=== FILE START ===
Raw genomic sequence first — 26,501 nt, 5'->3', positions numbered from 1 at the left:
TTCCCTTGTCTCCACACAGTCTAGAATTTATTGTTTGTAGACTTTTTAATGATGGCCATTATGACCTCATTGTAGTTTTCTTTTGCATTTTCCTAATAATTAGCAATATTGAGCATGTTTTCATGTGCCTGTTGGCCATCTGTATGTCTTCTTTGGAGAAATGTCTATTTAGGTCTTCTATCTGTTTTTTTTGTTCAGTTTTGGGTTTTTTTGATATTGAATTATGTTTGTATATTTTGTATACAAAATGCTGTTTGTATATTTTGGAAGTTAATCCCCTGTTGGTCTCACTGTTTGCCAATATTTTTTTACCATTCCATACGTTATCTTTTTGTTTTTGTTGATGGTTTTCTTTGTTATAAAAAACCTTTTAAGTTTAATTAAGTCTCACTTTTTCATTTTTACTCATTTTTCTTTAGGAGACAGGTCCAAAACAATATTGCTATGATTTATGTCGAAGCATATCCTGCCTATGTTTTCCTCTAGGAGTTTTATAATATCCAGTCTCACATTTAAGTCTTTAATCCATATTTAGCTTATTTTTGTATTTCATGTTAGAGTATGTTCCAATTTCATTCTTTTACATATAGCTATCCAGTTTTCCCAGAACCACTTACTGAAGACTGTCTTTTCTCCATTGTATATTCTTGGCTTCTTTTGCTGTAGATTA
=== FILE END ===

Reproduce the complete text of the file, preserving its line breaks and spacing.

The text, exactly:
Raw genomic sequence first — 26,501 nt, 5'->3', positions numbered from 1 at the left:
TTCCCTTGTCTCCACACAGTCTAGAATTTATTGTTTGTAGACTTTTTAATGATGGCCATTATGACCTCATTGTAGTTTTCTTTTGCATTTTCCTAATAATTAGCAATATTGAGCATGTTTTCATGTGCCTGTTGGCCATCTGTATGTCTTCTTTGGAGAAATGTCTATTTAGGTCTTCTATCTGTTTTTTTTGTTCAGTTTTGGGTTTTTTTGATATTGAATTATGTTTGTATATTTTGTATACAAAATGCTGTTTGTATATTTTGGAAGTTAATCCCCTGTTGGTCTCACTGTTTGCCAATATTTTTTTACCATTCCATACGTTATCTTTTTGTTTTTGTTGATGGTTTTCTTTGTTATAAAAAACCTTTTAAGTTTAATTAAGTCTCACTTTTTCATTTTTACTCATTTTTCTTTAGGAGACAGGTCCAAAACAATATTGCTATGATTTATGTCGAAGCATATCCTGCCTATGTTTTCCTCTAGGAGTTTTATAATATCCAGTCTCACATTTAAGTCTTTAATCCATATTTAGCTTATTTTTGTATTTCATGTTAGAGTATGTTCCAATTTCATTCTTTTACATATAGCTATCCAGTTTTCCCAGAACCACTTACTGAAGACTGTCTTTTCTCCATTGTATATTCTTGGCTTCTTTTGCTGTAGATTA